(1)The private rented housing committee to which a tenant’s application under section 22(1) is referred must decide whether the landlord has complied with the duty imposed by section 14(1)(b).

(2)Where the committee decide that the landlord has failed to comply with that duty, they must by order (a “repairing standard enforcement order”) require the landlord to carry out such work as is necessary for the purposes of ensuring—

(a)that the house concerned meets the repairing standard, and

(b)that any damage caused by the carrying out of any work in pursuance of that duty or the order is made good.

(3)A repairing standard enforcement order must specify the period within which the work required by the order must be completed.

(4)The period so specified must be the period beginning with the date from which the order has effect within which the committee reasonably consider that the work required can be completed (but must not, in any case, be a period of less than 21 days).

(5)A repairing standard enforcement order may specify particular steps which the committee require the landlord to take in complying with the order.

(6)Where the committee are prevented by reason only of section 16(4) from deciding that a landlord has failed to comply with the duty imposed by section 14(1)(b), the committee must serve notice on the local authority stating that they consider the landlord to be unable to comply with that duty.

(7)Where the sheriff has made an order under section 18(1) in relation to a tenancy—

(a)the committee must, when determining whether the landlord has failed to comply with the duty imposed by section 14(1)(b), treat sections 14, 15 and 17 as having been modified or excluded in the manner described in the sheriff’s order,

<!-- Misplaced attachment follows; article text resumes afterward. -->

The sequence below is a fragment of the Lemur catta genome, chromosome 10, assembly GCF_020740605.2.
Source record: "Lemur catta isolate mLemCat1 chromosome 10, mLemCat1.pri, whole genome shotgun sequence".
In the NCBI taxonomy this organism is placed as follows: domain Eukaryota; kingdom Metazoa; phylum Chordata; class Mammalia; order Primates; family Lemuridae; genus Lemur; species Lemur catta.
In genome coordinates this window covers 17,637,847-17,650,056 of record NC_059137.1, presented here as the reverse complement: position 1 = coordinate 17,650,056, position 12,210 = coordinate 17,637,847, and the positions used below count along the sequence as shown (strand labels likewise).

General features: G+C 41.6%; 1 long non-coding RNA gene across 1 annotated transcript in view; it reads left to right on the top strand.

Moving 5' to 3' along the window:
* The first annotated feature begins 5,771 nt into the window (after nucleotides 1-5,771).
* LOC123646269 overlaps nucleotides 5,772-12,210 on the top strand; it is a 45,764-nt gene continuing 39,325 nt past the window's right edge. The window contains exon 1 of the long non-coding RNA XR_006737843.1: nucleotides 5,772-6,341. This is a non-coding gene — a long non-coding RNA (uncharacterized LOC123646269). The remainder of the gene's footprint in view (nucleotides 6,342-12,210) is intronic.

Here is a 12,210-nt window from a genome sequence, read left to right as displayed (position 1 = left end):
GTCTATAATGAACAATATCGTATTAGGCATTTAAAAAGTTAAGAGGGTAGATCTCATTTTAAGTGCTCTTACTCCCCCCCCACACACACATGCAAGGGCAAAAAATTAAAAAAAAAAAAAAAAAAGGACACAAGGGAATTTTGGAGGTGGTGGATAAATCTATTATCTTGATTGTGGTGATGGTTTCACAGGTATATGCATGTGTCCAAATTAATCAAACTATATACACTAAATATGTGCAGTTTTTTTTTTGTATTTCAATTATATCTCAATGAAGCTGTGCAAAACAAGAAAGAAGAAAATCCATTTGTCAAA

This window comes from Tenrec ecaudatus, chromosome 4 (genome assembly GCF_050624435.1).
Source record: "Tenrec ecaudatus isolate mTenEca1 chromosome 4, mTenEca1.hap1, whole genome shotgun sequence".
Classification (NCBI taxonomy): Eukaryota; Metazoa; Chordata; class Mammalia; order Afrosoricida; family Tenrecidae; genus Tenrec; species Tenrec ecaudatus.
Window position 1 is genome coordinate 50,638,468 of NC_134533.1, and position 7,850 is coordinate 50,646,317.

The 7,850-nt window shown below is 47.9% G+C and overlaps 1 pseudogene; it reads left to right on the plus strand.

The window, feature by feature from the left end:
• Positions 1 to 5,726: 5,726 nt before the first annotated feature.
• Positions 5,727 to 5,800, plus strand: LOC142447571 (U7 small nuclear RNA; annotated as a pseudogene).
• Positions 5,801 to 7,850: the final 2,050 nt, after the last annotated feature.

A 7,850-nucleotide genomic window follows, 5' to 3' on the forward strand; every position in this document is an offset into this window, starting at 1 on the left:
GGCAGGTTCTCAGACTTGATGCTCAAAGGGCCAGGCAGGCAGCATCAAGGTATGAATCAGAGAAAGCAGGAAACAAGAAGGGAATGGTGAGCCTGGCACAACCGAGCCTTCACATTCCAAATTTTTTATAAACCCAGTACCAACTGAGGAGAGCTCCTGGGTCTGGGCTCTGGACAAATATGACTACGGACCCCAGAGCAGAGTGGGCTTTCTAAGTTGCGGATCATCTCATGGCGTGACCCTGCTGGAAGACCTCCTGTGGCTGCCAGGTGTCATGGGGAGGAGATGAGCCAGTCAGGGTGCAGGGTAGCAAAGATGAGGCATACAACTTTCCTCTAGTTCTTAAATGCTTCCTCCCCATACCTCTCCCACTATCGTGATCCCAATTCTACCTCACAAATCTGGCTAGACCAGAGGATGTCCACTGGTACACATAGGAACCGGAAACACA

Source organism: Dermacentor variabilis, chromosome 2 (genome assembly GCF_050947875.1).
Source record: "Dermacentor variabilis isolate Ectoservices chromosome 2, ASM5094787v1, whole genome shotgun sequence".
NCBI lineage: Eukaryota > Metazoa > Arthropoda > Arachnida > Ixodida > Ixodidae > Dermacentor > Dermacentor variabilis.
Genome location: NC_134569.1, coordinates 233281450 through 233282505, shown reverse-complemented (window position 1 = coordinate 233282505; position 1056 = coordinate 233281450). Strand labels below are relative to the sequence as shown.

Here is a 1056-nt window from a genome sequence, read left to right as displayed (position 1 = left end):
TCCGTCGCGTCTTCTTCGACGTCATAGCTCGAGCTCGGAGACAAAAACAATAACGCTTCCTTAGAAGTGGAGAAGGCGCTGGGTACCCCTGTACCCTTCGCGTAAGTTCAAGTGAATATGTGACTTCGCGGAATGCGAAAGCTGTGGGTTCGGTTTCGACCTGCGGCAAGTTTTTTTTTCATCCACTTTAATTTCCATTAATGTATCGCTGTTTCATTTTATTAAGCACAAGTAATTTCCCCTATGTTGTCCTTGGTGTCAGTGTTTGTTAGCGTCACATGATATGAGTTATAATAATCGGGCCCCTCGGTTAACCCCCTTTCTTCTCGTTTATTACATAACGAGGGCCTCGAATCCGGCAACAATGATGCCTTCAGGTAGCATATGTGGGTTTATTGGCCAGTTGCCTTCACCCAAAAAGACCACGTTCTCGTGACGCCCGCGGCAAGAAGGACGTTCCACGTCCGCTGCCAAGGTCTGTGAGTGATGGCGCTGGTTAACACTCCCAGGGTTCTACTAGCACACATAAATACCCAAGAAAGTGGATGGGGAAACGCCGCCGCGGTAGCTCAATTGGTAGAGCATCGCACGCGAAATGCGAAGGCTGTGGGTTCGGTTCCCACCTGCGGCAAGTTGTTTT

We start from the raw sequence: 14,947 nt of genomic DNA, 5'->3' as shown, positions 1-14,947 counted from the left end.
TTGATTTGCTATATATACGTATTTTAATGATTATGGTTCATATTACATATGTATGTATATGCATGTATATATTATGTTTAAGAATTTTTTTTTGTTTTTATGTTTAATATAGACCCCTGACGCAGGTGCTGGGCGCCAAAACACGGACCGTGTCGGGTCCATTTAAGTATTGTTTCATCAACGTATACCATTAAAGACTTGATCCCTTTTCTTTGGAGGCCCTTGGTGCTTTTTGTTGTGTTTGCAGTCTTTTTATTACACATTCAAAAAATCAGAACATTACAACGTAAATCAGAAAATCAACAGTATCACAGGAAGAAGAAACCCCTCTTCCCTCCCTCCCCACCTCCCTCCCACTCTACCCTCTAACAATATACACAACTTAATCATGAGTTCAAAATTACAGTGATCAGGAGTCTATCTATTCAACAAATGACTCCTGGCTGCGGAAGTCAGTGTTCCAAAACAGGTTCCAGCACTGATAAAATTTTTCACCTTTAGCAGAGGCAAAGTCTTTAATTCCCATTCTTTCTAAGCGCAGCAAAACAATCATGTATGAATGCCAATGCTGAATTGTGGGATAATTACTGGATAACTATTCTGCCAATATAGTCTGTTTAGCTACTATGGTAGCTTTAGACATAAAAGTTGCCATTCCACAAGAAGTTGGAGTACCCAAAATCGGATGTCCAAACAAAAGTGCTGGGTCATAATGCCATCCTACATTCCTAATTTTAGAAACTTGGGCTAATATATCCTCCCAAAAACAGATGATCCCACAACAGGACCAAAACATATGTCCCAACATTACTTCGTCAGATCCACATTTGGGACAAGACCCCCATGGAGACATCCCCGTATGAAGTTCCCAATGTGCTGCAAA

(b)a repairing standard enforcement order may not require the carrying out of any work which the duty imposed by section 14(1)(b) does not, because of that modification or exclusion, require to be carried out.

25Variation and revocation of repairing standard enforcement orders

(1)The private rented housing committee which made a repairing standard enforcement order may, at any time—

(a)vary the order in such manner as they consider reasonable, or

(b)where they consider that the work required by the order is no longer necessary, revoke it.

(2)Where subsection (3) applies, the committee must vary the repairing standard enforcement order in question—

(a)so as to extend, or further extend, the period within which the work required by the order must be completed, and

(b)in such other manner as they think fit.

(3)This subsection applies where—

(a)the committee consider, on the submission of the landlord or otherwise, that the work required by a repairing standard enforcement order has not been, or will not be, completed during the period within which the order requires the work to be completed, and

(b)the committee—

(i)consider that satisfactory progress has been made in carrying out the work required, or

(ii)have received a written undertaking from the landlord stating that the work required will be completed by a later date which the committee consider satisfactory.

(4)References in this Act (including this section) to a repairing standard enforcement order or to work required by such an order are, where the order has been varied under this section, to be treated as references to the order as so varied or, as the case may be, to work required by the order as so varied.

26Effect of failure to comply with repairing standard enforcement order

(1)It is for the private rented housing committee to decide whether a landlord has complied with a repairing standard enforcement order made by the committee.

(2)Where the committee decide that a landlord has failed to comply with the repairing standard enforcement order, the committee must—

(a)serve notice of the failure on the local authority, and

(b)decide whether to make a rent relief order.

(3)The committee may not decide that a landlord has failed to comply with a repairing standard enforcement order—

(a)unless the period within which the order requires the work to be completed has ended, or

(b)if the committee are satisfied, on the submission of the landlord or otherwise—